Concentration and Risk Evaluation of Polycyclic Aromatic Hydrocarbons in Urban Soil in the Typical Semi-Arid City of Xi’an in Northwest China
Department of Environmental Science and Engineering, School of Geography and Tourism, Shaanxi Normal University, Xi’an 710119, China
International Joint Research Center of Shaanxi Province for Pollutant Exposure and Eco-Environmental Health, Xi’an 710062, China
Author to whom correspondence should be addressed.
Int. J. Environ. Res. Public Health 2018, 15(4), 607; https://doi.org/10.3390/ijerph15040607
Received: 11 February 2018 / Revised: 15 March 2018 / Accepted: 20 March 2018 / Published: 27 March 2018
(This article belongs to the Special Issue Proceedings of 2nd International Symposium on Environment Science and Health)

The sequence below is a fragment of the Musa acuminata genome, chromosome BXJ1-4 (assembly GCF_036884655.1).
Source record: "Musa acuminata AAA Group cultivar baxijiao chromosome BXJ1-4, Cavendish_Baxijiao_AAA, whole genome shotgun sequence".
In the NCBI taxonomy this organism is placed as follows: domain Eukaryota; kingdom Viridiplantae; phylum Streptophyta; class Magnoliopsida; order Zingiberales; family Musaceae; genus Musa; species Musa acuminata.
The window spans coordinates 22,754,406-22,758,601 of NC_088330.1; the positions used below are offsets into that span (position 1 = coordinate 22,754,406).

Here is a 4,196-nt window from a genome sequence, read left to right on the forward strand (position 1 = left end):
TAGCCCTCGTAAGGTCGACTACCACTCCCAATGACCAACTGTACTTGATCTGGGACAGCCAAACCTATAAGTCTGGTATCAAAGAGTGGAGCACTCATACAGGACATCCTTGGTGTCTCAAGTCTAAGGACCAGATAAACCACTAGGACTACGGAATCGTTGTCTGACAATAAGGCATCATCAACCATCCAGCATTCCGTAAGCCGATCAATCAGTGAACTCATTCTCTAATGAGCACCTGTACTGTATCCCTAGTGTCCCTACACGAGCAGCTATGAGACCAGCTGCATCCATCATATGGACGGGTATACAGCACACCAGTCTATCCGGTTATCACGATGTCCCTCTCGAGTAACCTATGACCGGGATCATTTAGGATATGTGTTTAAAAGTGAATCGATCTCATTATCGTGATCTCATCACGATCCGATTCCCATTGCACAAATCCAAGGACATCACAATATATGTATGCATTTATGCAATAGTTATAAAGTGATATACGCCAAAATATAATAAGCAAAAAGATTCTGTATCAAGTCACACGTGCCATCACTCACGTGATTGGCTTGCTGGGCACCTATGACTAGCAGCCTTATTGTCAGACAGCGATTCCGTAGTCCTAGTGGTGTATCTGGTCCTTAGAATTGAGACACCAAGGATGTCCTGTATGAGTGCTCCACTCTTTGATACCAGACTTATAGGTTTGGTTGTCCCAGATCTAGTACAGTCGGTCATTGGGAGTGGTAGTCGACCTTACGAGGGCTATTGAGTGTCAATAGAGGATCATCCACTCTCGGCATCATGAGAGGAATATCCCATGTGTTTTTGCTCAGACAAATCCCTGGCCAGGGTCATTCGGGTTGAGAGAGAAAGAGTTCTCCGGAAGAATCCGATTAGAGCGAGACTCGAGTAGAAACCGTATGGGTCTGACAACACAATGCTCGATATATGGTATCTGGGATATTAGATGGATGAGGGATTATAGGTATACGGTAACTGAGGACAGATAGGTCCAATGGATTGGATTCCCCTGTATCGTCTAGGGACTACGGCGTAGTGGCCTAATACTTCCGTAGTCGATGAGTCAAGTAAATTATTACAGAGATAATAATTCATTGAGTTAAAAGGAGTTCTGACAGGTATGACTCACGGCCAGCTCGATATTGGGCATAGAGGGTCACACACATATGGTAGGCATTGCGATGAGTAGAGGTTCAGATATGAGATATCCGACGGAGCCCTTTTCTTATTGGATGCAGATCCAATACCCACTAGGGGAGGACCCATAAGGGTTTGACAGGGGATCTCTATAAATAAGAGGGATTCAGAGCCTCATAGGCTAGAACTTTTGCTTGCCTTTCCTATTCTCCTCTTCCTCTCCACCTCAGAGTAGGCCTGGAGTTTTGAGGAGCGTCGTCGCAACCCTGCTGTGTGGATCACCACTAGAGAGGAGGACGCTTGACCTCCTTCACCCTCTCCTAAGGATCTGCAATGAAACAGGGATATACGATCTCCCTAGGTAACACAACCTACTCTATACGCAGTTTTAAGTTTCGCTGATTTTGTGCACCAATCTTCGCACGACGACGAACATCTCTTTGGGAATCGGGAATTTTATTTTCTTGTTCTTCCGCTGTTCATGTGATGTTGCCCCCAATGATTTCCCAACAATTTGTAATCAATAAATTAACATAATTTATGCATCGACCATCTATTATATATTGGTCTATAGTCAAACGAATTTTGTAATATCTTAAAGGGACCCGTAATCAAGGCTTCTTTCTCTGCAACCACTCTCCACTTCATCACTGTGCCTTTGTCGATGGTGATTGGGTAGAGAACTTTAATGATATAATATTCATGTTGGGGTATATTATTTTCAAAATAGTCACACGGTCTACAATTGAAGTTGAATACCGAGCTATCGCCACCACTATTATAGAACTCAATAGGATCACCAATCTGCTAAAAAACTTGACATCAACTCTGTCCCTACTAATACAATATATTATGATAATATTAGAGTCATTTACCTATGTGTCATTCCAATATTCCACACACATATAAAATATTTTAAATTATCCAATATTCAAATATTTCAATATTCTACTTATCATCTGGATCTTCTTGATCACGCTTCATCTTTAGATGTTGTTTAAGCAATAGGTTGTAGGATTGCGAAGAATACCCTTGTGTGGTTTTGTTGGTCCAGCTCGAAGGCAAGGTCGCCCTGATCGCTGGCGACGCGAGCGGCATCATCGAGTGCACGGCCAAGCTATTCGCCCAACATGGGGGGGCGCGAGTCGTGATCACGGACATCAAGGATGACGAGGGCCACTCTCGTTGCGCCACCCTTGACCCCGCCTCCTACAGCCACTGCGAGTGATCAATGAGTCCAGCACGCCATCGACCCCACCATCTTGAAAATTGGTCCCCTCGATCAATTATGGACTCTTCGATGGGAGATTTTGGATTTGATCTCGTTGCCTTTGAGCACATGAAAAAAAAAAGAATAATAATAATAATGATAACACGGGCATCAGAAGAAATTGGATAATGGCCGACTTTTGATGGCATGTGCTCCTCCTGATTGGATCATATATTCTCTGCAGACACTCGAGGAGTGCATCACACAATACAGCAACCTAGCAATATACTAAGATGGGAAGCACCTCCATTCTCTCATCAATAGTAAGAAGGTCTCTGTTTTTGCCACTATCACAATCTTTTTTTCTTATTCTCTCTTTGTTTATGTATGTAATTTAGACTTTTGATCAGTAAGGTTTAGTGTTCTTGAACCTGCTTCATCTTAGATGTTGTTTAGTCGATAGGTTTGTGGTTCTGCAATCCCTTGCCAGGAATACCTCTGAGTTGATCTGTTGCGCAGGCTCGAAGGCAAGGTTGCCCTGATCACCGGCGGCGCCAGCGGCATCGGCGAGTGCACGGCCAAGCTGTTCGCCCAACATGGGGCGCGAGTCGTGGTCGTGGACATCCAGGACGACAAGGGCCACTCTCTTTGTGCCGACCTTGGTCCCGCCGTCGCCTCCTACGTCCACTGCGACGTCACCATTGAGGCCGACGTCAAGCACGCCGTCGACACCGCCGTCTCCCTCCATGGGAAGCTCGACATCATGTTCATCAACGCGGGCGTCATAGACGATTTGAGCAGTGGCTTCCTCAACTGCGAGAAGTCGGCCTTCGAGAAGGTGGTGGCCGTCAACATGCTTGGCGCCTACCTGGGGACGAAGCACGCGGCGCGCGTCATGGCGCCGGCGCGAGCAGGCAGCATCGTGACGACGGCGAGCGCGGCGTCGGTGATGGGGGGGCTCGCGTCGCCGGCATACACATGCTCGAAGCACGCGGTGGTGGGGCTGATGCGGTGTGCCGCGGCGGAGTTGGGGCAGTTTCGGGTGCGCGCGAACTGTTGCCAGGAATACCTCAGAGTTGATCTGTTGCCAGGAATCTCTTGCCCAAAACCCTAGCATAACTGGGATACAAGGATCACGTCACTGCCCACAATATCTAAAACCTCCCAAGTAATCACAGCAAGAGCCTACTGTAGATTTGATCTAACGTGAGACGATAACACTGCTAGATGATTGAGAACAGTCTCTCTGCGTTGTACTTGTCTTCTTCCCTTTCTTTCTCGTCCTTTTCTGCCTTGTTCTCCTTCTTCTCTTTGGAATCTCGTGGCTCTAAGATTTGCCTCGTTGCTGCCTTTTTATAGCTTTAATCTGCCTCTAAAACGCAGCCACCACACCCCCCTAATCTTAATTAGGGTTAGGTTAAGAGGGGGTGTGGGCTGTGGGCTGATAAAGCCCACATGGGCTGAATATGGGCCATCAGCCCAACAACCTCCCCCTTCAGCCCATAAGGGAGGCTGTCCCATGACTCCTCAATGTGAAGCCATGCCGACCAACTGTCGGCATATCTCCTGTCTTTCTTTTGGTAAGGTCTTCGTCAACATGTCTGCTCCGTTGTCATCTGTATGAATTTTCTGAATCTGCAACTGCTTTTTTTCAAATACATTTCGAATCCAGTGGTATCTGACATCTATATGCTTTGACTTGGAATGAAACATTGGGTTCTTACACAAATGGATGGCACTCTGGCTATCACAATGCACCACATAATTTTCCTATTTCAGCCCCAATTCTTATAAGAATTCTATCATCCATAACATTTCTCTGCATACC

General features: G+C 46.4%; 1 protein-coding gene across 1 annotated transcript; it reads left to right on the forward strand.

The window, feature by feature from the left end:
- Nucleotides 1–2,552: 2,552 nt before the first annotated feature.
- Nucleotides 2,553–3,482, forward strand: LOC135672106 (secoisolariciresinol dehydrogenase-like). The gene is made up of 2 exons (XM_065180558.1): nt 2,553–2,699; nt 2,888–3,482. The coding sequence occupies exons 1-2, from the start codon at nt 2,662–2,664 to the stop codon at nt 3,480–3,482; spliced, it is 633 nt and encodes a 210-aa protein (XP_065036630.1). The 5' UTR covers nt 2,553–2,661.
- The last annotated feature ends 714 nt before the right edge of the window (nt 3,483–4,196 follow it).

Polycyclic aromatic hydrocarbons (PAHs) are ubiquitous environmental pollutants, presenting potential threats to the ecological environment and human health. Sixty-two urban soil samples were collected in the typical semi-arid city of Xi’an in Northwest China. They were analyzed for concentration, pollution, and ecological and health risk of sixteen U.S. Environmental Protection Agency priority PAHs. The total concentrations of the sixteen PAHs (Σ16PAHs) in the urban soil ranged from 390.6 to 10,652.8 µg/kg with an average of 2052.6 µg/kg. The concentrations of some individual PAHs in the urban soil exceeded Dutch Target Values of Soil Quality and the Σ16PAHs represented heavy pollution. Pyrene and dibenz[a,h]anthracene had high ecological risk to aquatic/soil organisms, while other individual PAHs showed low ecological risk. The total ecological risk of PAHs to aquatic/soil organisms is classified as moderate. Toxic equivalency quantities (TEQs) of the sixteen PAHs varied between 21.16 and 1625.78 µg/kg, with an average of 423.86 µg/kg, indicating a relatively high toxicity potential. Ingestion and dermal adsorption of soil dust were major pathways of human exposure to PAHs from urban soil. Incremental lifetime cancer risks (ILCRs) of human exposure to PAHs were 2.86 × 10−5 for children and 2.53 × 10−5 for adults, suggesting that the cancer risk of human exposure to PAHs from urban soil is acceptable.